In high school, I had a band director who would rarely say anything to his students which wasn’t related to music, marching or directing us. When he did talk to us, typically before a big competition, all two-hundred students in our marching band would be silent and attentive. He retired my sophomore year and was replaced by another band director who loved giving us pep talks all the time, so much so that most people constantly tuned him out and ignored what he had to say.
The filmmaker Kevin Smith plays a reoccurring character, named Silent Bob, in many of his movies. Silent Bob rarely ever talks. When he does, his lines are intended to be profound or at least memorable, even if they’re very simple. I rarely post on social media, unless it’s to direct friends to content on my website, which I host independently. In normal social interactions, when a person doesn’t talk much, more weight is often given to their words when they do. However, social networks, like Facebook and Twitter, use custom algorithms for sorting posts. Although these systems are closely guarded secrets, they seem to reward people who interact with their platforms more. People like myself, who rarely post content, often get less exposure than those who frequently interact with other users.
Nihilism often gets a bad rap. Unlike other philosophical doctrines, nihilism is usually not a fully encompassing belief system. Although we tend to group people like Nietzsche and Camus into the nihilist camp, few philosophers or authors actively identify as purely nihilistic. Philosophers who tend to use bleak views of the world might do so in order to emphasize the reasons for holding a more positive outlook. As Camus says in The Myth of Sisyphus, “Happiness and the absurd are two sons of the same earth. They are inseparable.” The absurdity of the universe, rather than being disparaging, can instead be an acknowledgment that we are responsible for our own purpose. It is that self determination that, while acknowledging we may live in a world void of meaning, allows us the freedom to form our own happiness.
I started creating websites in the late 90s, while I was in high school. In the early 2000s, while in college, I kept a professional website with my coding and web design work, as well as a personal journal. Some time after college, I also created separate political and philosophical websites, maintaining all of them using a WordPress installation. While backpacking around the world in 2015, I migrated all my WordPress sites to Jekyll and combined their look and feel. In September of 2019, I finally unified all these independent microsites back into BattlePenguin.com, with full redirects from the former websites. The following is a history of some of these websites, and the technologies they used.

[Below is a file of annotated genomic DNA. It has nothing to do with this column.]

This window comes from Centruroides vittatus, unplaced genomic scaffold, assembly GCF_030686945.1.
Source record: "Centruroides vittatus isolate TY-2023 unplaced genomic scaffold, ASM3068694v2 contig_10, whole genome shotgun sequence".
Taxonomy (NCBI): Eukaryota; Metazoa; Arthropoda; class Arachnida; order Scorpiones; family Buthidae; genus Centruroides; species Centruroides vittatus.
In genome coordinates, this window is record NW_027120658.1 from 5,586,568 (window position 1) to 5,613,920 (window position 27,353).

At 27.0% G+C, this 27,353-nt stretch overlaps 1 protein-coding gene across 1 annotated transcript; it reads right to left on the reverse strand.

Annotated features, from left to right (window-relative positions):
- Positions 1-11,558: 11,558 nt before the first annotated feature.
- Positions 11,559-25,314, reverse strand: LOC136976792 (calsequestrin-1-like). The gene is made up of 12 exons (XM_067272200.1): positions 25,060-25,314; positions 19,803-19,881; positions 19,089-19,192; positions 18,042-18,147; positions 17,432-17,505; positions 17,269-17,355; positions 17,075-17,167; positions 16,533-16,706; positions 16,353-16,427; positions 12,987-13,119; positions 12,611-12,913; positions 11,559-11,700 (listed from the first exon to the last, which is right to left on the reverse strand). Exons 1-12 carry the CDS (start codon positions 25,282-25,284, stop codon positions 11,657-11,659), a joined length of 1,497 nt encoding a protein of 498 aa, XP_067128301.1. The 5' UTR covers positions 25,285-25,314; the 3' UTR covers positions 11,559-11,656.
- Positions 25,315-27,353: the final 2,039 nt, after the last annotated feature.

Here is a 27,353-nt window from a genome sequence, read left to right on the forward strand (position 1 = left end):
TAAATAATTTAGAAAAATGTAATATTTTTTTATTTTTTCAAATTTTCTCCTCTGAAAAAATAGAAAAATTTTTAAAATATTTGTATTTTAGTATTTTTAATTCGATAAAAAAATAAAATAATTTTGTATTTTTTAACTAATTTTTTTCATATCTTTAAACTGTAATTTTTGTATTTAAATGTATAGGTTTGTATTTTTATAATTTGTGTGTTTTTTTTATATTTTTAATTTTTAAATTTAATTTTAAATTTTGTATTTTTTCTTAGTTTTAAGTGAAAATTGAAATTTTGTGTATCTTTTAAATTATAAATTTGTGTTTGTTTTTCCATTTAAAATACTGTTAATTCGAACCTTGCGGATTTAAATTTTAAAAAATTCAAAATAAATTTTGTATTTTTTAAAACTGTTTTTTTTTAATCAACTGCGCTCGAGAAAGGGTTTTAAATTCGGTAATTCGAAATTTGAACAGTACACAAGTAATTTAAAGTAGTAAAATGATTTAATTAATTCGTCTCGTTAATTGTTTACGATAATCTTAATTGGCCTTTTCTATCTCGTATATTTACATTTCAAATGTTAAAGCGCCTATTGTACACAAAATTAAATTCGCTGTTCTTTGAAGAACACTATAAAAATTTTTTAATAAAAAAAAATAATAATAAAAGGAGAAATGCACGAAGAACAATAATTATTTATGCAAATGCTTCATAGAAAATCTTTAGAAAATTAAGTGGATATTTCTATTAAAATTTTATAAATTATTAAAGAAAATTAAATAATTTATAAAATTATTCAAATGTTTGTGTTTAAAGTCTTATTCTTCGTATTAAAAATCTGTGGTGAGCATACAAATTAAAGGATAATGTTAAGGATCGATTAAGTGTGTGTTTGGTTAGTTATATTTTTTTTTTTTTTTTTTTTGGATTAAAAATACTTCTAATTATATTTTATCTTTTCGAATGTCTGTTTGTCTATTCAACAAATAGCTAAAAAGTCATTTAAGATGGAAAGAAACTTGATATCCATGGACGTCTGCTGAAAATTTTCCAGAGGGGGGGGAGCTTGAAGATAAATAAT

Voat is a link aggregation platform, where users can submit text or links to content, comment on existing submissions and vote both links and comments up or down. It’s essentially a Reddit clone, but, due to several bad design decisions, it has become known on the rest of the Internet as a community that promotes intolerance and hate speech. Voat didn’t start this way, and many of its early users were similar to those in the communities on other social networks. But due to a series of design decisions, including its contributor point systems, Voat was constructed in such a way as to converge on narrow view points and become the platform that it is today.
In 2013, I met with a group of LGBT activists in Wellington, New Zealand. During introductions, everyone gave their name and their preferred gendered pronouns. I believe this was the first time I was introduced to the concept of defining ones own pronouns, which has become more common all around the world. I find this growing trend problematic for a number of non-political reasons. Not only does it create an ability to offend directly within the language, but it defeats an important trait in the evolution of language, and thereby increases cognitive load in basic conversation. Language is representative of both things in our physical world and abstract concepts. However when you really break down natural language, it’s all metaphor. Defining pronouns for oneself breaks those metaphors and hinders our ability to relate to each other in our basic conversations.
I recently got an e-mail saying I had violated Twitter’s rules for hateful conduct. I immediately thought my account password had been compromised, or that this was a phishing attempt. I rarely post to Twitter anymore, except to promote this website or other personal projects. The e-mail was real though, and Twitter locked my account for a Tweet I made nearly a decade ago!